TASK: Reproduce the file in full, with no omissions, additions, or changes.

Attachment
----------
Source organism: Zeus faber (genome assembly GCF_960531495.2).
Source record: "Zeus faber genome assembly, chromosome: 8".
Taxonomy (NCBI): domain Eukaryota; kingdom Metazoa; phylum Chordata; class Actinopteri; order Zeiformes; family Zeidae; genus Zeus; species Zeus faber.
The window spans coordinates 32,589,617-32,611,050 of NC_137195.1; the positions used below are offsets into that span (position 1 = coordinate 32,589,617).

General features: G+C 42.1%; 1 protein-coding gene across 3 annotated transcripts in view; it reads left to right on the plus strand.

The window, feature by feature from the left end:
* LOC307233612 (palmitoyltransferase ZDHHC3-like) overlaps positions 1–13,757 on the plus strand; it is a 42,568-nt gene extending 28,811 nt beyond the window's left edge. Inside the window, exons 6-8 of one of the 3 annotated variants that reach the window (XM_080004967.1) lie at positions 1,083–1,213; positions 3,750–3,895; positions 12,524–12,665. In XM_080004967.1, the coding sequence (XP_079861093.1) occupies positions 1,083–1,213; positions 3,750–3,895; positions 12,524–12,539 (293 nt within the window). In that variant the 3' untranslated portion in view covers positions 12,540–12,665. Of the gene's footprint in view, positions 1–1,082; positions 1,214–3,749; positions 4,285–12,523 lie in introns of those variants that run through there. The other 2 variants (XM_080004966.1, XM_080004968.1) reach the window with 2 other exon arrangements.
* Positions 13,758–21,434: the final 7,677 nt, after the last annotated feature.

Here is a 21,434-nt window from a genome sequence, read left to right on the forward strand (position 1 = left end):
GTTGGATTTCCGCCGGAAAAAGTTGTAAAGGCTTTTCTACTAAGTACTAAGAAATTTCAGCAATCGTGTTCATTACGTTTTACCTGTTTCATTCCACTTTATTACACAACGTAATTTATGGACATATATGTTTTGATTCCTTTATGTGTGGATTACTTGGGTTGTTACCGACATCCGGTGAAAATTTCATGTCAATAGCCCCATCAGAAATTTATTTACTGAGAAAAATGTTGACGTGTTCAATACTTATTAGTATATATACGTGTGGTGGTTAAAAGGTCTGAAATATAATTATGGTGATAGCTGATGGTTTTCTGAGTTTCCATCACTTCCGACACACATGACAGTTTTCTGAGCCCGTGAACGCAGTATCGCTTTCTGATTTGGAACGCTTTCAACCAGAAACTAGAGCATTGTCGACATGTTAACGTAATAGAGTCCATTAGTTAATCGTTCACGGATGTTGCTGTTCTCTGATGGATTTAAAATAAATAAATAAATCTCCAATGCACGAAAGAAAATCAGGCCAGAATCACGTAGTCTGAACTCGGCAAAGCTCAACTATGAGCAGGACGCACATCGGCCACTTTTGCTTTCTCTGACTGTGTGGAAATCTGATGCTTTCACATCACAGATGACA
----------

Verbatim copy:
Source organism: Zeus faber (genome assembly GCF_960531495.2).
Source record: "Zeus faber genome assembly, chromosome: 8".
Taxonomy (NCBI): domain Eukaryota; kingdom Metazoa; phylum Chordata; class Actinopteri; order Zeiformes; family Zeidae; genus Zeus; species Zeus faber.
The window spans coordinates 32,589,617-32,611,050 of NC_137195.1; the positions used below are offsets into that span (position 1 = coordinate 32,589,617).

General features: G+C 42.1%; 1 protein-coding gene across 3 annotated transcripts in view; it reads left to right on the plus strand.

The window, feature by feature from the left end:
* LOC307233612 (palmitoyltransferase ZDHHC3-like) overlaps positions 1–13,757 on the plus strand; it is a 42,568-nt gene extending 28,811 nt beyond the window's left edge. Inside the window, exons 6-8 of one of the 3 annotated variants that reach the window (XM_080004967.1) lie at positions 1,083–1,213; positions 3,750–3,895; positions 12,524–12,665. In XM_080004967.1, the coding sequence (XP_079861093.1) occupies positions 1,083–1,213; positions 3,750–3,895; positions 12,524–12,539 (293 nt within the window). In that variant the 3' untranslated portion in view covers positions 12,540–12,665. Of the gene's footprint in view, positions 1–1,082; positions 1,214–3,749; positions 4,285–12,523 lie in introns of those variants that run through there. The other 2 variants (XM_080004966.1, XM_080004968.1) reach the window with 2 other exon arrangements.
* Positions 13,758–21,434: the final 7,677 nt, after the last annotated feature.

Here is a 21,434-nt window from a genome sequence, read left to right on the forward strand (position 1 = left end):
GTTGGATTTCCGCCGGAAAAAGTTGTAAAGGCTTTTCTACTAAGTACTAAGAAATTTCAGCAATCGTGTTCATTACGTTTTACCTGTTTCATTCCACTTTATTACACAACGTAATTTATGGACATATATGTTTTGATTCCTTTATGTGTGGATTACTTGGGTTGTTACCGACATCCGGTGAAAATTTCATGTCAATAGCCCCATCAGAAATTTATTTACTGAGAAAAATGTTGACGTGTTCAATACTTATTAGTATATATACGTGTGGTGGTTAAAAGGTCTGAAATATAATTATGGTGATAGCTGATGGTTTTCTGAGTTTCCATCACTTCCGACACACATGACAGTTTTCTGAGCCCGTGAACGCAGTATCGCTTTCTGATTTGGAACGCTTTCAACCAGAAACTAGAGCATTGTCGACATGTTAACGTAATAGAGTCCATTAGTTAATCGTTCACGGATGTTGCTGTTCTCTGATGGATTTAAAATAAATAAATAAATCTCCAATGCACGAAAGAAAATCAGGCCAGAATCACGTAGTCTGAACTCGGCAAAGCTCAACTATGAGCAGGACGCACATCGGCCACTTTTGCTTTCTCTGACTGTGTGGAAATCTGATGCTTTCACATCACAGATGACA